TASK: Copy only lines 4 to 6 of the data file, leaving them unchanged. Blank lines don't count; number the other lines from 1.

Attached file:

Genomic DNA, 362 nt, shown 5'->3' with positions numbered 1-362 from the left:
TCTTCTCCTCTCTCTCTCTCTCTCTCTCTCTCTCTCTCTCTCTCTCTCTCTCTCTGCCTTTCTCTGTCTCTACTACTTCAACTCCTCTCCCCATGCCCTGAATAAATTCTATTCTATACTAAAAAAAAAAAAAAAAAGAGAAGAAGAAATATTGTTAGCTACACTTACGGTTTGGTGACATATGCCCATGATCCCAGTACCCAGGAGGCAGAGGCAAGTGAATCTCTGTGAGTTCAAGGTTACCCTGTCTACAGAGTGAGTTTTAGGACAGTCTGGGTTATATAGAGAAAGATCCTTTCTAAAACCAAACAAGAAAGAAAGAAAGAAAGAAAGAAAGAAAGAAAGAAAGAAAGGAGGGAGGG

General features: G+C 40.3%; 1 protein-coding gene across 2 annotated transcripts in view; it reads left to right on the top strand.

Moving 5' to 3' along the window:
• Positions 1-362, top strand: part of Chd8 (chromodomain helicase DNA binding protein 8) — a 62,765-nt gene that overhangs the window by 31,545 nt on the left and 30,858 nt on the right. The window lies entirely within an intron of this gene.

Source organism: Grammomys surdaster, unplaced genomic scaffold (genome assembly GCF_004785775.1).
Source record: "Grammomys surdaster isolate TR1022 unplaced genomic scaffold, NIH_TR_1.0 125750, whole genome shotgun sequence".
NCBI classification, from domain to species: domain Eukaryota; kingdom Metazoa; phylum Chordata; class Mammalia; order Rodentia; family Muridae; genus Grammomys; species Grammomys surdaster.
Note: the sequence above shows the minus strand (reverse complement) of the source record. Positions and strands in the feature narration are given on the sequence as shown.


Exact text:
Moving 5' to 3' along the window:
• Positions 1-362, top strand: part of Chd8 (chromodomain helicase DNA binding protein 8) — a 62,765-nt gene that overhangs the window by 31,545 nt on the left and 30,858 nt on the right. The window lies entirely within an intron of this gene.

Source organism: Grammomys surdaster, unplaced genomic scaffold (genome assembly GCF_004785775.1).